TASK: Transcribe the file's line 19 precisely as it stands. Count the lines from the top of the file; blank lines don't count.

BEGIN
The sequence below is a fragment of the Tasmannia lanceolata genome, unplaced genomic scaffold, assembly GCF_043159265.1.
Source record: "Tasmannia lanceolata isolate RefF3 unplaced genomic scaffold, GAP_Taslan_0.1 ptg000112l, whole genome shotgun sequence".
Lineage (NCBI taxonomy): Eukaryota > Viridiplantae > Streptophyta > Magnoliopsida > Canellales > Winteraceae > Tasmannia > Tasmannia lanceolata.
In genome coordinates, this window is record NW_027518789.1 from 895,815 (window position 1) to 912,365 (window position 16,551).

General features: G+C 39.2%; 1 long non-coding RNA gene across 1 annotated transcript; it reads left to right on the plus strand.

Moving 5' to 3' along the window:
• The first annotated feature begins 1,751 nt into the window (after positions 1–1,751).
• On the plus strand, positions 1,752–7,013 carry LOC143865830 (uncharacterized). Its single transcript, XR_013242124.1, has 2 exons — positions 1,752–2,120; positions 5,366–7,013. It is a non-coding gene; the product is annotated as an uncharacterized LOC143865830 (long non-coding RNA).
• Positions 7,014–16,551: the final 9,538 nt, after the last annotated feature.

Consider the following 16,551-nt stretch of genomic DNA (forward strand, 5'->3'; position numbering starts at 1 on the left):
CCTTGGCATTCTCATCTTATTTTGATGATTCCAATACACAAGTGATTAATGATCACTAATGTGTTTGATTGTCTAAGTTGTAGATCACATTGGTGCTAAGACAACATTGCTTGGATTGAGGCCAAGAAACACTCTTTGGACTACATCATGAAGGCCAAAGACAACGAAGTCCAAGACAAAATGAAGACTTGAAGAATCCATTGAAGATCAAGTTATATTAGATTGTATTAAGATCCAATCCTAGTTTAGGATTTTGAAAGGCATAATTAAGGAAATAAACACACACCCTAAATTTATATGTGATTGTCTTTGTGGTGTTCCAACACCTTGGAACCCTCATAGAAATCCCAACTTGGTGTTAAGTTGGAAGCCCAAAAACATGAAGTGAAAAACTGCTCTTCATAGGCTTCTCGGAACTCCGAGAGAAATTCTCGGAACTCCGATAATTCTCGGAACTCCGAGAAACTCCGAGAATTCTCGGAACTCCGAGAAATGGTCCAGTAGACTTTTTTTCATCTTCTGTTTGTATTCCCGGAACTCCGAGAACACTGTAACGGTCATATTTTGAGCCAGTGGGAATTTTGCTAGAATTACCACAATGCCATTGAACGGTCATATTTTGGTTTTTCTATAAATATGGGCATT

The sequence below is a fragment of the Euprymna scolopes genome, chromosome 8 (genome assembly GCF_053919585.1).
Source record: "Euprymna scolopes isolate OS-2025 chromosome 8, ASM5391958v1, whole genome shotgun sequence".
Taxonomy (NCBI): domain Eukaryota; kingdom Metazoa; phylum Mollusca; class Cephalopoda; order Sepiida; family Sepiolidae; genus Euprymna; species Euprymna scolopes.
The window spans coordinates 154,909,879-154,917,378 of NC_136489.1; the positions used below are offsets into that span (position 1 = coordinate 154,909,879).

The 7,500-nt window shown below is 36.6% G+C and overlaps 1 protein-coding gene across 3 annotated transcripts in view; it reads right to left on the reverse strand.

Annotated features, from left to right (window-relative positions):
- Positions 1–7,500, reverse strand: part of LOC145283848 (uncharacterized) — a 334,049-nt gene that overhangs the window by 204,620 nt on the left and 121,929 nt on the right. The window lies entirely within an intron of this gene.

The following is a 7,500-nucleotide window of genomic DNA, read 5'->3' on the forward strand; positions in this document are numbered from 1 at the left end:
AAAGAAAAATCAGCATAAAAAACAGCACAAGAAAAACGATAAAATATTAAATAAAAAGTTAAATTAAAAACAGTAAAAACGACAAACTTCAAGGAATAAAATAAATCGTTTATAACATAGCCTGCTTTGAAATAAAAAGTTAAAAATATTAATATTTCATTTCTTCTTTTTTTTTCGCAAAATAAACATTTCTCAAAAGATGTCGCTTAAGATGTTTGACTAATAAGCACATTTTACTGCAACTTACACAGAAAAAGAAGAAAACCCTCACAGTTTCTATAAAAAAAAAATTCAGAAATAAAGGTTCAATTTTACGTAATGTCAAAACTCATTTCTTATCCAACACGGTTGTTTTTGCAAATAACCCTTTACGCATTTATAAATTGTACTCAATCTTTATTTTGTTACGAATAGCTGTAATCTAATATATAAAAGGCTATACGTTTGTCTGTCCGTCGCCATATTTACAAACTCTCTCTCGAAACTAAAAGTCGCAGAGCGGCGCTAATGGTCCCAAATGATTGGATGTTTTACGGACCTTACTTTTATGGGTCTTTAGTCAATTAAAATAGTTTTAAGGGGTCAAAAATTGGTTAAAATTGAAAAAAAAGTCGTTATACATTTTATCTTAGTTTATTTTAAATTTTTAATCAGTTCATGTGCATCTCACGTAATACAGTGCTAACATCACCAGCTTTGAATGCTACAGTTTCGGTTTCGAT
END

The following is a 7,500-nucleotide window of genomic DNA, read 5'->3' on the forward strand; positions in this document are numbered from 1 at the left end: